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QUOTE (John Marzano Olympic Hero @ Jan 31 2010, 01:48 PM) index.php?act=findpost&pid=2793551
Today, his big theory is that players in the last year of their contracts do better because they want to gear up for a new contract.


I just read the article, and I don't see where Cafardo opines that players do better in the last year of their contract. He does say:

"For years, people have been trying to measure whether players in the final years of their contracts perform better. It’s not a matter of effort - we assume that players always give it their best - it’s just that sometimes players thrive on the pressure and others wilt."

and

"While players deny they approach it any differently in these “contract years,’’ you’ll sometimes see more of a dedication to offseason workouts and a better diet."

Each of those statements are correct, and the players he lists clearly have extra incentive to perform this year, but I don't believe that he says that they will.
 

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That Twitter account is shooting fish in a barrel. Entertaining, though.

Today's column was pretty brutal on a few fronts. I'm still at a loss as to what services Rick Peterson must be performing on Cafardo that elevate him to "genius" status. Wasn't he pretty much just hired because Macha and Willie Randolph are both already employed by the Brewers? How often do geniuses spend an entire year unemployed?

But maybe the apropos comment "Never thought Kevin Millar would sign before Johnny Damon" shows Nick's complete unwillingness to acknowledge the business of baseball better than any other.

Why in hell would it be a surprise that Kevin Millar signed a minor league deal with the Cubs before Johnny Damon found a team to commit to a starting spot, multiple years, and good money? I know Cafardo is familiar with Scott Boras, considering Nick's belief that Boras can single-handedly force teams to spend more money by angling with Major League Baseball, so what logic is he using whereby it is surprising that one team would take a zero-risk flyer on a ballplayer likely shocked that anyone would offer him a job more important than team bus driver before another would commit $20 million+ and a a full-time outfield slot to a 36-year-old outfielder with stats that everyone knows were inflated by the fraudulent new Yankee stadium?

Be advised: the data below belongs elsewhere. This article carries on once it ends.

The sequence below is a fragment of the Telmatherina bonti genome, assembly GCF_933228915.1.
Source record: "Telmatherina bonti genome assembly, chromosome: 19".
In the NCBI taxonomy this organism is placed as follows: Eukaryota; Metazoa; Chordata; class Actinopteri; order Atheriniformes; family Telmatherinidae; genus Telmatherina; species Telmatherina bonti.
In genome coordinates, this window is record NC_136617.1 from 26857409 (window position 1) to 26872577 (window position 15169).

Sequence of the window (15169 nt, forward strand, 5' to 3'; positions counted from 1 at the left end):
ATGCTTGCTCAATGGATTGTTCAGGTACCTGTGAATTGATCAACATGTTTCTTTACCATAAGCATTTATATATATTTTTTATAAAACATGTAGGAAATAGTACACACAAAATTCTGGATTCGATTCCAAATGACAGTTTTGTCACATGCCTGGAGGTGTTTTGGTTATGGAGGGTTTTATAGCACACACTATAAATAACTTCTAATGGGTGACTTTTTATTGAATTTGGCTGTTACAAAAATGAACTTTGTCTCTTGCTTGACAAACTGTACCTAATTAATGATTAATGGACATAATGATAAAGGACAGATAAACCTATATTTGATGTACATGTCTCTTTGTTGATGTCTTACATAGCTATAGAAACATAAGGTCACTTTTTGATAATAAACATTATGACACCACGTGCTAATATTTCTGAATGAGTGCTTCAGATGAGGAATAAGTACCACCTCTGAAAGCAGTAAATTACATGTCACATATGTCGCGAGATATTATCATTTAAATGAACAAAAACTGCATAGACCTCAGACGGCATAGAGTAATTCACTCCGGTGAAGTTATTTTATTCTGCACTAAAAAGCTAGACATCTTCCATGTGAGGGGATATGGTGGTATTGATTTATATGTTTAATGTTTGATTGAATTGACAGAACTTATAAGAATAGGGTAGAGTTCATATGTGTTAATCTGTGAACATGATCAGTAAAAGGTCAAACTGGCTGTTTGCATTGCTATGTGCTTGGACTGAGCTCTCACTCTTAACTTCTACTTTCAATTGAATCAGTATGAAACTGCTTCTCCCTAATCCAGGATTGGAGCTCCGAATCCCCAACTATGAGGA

Why is he continually baffled by things that make perfect sense to anyone else that follows baseball even a little bit?
 

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QUOTE (MyDaughterLovesTomGordon @ Feb 7 2010, 09:47 PM) index.php?act=findpost&pid=2802510
I'm still at a loss as to what services Rick Peterson must be performing on Cafardo that elevate him to "genius" status. Wasn't he pretty much just hired because Macha and Willie Randolph are both already employed by the Brewers? How often do geniuses spend an entire year unemployed?


I think that it is safe to say that a LOT of people in baseball think very highly of Peterson. Yes, he has his detractors, but that is to be expected given that he is far more about biomechanics and data than an old-fashioned approach. It's actually somewhat interesting that a relatively old-school manager like Macha has him on board as his pitching coach.
 

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QUOTE (bd11 @ Feb 9 2010, 04:15 PM) index.php?act=findpost&pid=2805925
The nitpicking on this thread is bizarre. Cafardo makes mistakes and appears lazy at times, but his column is a lot more readable than most.


He has the premier baseball column in one of the top five sports sections in the country. He's not just some blogger hack. He gets held to a higher standard because, theoretically, he's about the best we've got.

Do you think he's one of the best writers on baseball in America? The lead baseball writer for the Boston Globe doesn't deserve criticism for making errors that most fans wouldn't make and appearing lazy?

Our standards just get lower and lower around here, I guess.
 

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QUOTE (bd11 @ Feb 9 2010, 04:15 PM) index.php?act=findpost&pid=2805925
The nitpicking on this thread is bizarre. Cafardo makes mistakes and appears lazy at times, but his column is a lot more readable than most.


Really? You must not read many baseball columns.
 

bd11

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QUOTE (JimD @ Feb 10 2010, 12:53 PM) index.php?act=findpost&pid=2807203
Really? You must not read many baseball columns.


Who is so much better? The artist formerly known as Peter Gammons, aka Theo's byatch? Jon Boras Heyman? Tony Masserotti, the most overrated writer in local sports journalism history? Obviously there are better writers than Nick, and I referenced a couple of his flaws above, but I just don't understand why he out of all the potential targets is the one who gets killed here.
 

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QUOTE (bd11 @ Feb 10 2010, 02:07 PM) index.php?act=findpost&pid=2807288